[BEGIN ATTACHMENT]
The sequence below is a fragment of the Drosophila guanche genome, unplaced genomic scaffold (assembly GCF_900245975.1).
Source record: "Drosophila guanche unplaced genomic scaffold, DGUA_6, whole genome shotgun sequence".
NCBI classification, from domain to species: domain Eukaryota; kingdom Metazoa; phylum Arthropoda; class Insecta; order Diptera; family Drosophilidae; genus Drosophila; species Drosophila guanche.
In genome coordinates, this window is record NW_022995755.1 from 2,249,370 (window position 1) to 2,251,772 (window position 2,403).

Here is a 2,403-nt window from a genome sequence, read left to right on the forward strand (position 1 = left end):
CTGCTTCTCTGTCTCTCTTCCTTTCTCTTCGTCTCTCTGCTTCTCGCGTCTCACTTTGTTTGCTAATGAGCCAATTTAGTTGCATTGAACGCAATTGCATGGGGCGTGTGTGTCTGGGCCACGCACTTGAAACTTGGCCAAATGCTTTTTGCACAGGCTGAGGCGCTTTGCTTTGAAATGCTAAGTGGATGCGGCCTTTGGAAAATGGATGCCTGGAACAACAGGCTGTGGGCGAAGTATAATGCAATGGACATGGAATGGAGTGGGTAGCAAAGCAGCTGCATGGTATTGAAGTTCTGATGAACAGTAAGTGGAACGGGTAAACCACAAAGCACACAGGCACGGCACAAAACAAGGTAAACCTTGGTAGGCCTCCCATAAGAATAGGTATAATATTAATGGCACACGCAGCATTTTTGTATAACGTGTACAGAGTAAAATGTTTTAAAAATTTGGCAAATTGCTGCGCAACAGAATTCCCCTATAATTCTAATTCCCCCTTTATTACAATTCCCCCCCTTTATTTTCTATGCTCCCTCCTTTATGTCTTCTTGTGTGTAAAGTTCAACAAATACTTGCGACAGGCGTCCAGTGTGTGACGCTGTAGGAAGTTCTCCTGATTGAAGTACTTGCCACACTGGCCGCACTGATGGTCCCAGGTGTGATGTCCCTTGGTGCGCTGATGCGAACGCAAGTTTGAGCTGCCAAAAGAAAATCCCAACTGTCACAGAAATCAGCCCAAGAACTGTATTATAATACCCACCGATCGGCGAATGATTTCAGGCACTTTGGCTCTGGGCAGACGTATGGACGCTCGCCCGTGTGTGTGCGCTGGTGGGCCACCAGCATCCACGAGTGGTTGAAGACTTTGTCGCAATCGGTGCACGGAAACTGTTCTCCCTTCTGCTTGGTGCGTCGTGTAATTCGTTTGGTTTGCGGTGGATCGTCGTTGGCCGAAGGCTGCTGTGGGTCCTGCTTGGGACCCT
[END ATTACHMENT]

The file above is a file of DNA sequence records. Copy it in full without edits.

The sequence below is a fragment of the Drosophila guanche genome, unplaced genomic scaffold (assembly GCF_900245975.1).
Source record: "Drosophila guanche unplaced genomic scaffold, DGUA_6, whole genome shotgun sequence".
NCBI classification, from domain to species: domain Eukaryota; kingdom Metazoa; phylum Arthropoda; class Insecta; order Diptera; family Drosophilidae; genus Drosophila; species Drosophila guanche.
In genome coordinates, this window is record NW_022995755.1 from 2,249,370 (window position 1) to 2,251,772 (window position 2,403).

Here is a 2,403-nt window from a genome sequence, read left to right on the forward strand (position 1 = left end):
CTGCTTCTCTGTCTCTCTTCCTTTCTCTTCGTCTCTCTGCTTCTCGCGTCTCACTTTGTTTGCTAATGAGCCAATTTAGTTGCATTGAACGCAATTGCATGGGGCGTGTGTGTCTGGGCCACGCACTTGAAACTTGGCCAAATGCTTTTTGCACAGGCTGAGGCGCTTTGCTTTGAAATGCTAAGTGGATGCGGCCTTTGGAAAATGGATGCCTGGAACAACAGGCTGTGGGCGAAGTATAATGCAATGGACATGGAATGGAGTGGGTAGCAAAGCAGCTGCATGGTATTGAAGTTCTGATGAACAGTAAGTGGAACGGGTAAACCACAAAGCACACAGGCACGGCACAAAACAAGGTAAACCTTGGTAGGCCTCCCATAAGAATAGGTATAATATTAATGGCACACGCAGCATTTTTGTATAACGTGTACAGAGTAAAATGTTTTAAAAATTTGGCAAATTGCTGCGCAACAGAATTCCCCTATAATTCTAATTCCCCCTTTATTACAATTCCCCCCCTTTATTTTCTATGCTCCCTCCTTTATGTCTTCTTGTGTGTAAAGTTCAACAAATACTTGCGACAGGCGTCCAGTGTGTGACGCTGTAGGAAGTTCTCCTGATTGAAGTACTTGCCACACTGGCCGCACTGATGGTCCCAGGTGTGATGTCCCTTGGTGCGCTGATGCGAACGCAAGTTTGAGCTGCCAAAAGAAAATCCCAACTGTCACAGAAATCAGCCCAAGAACTGTATTATAATACCCACCGATCGGCGAATGATTTCAGGCACTTTGGCTCTGGGCAGACGTATGGACGCTCGCCCGTGTGTGTGCGCTGGTGGGCCACCAGCATCCACGAGTGGTTGAAGACTTTGTCGCAATCGGTGCACGGAAACTGTTCTCCCTTCTGCTTGGTGCGTCGTGTAATTCGTTTGGTTTGCGGTGGATCGTCGTTGGCCGAAGGCTGCTGTGGGTCCTGCTTGGGACCCT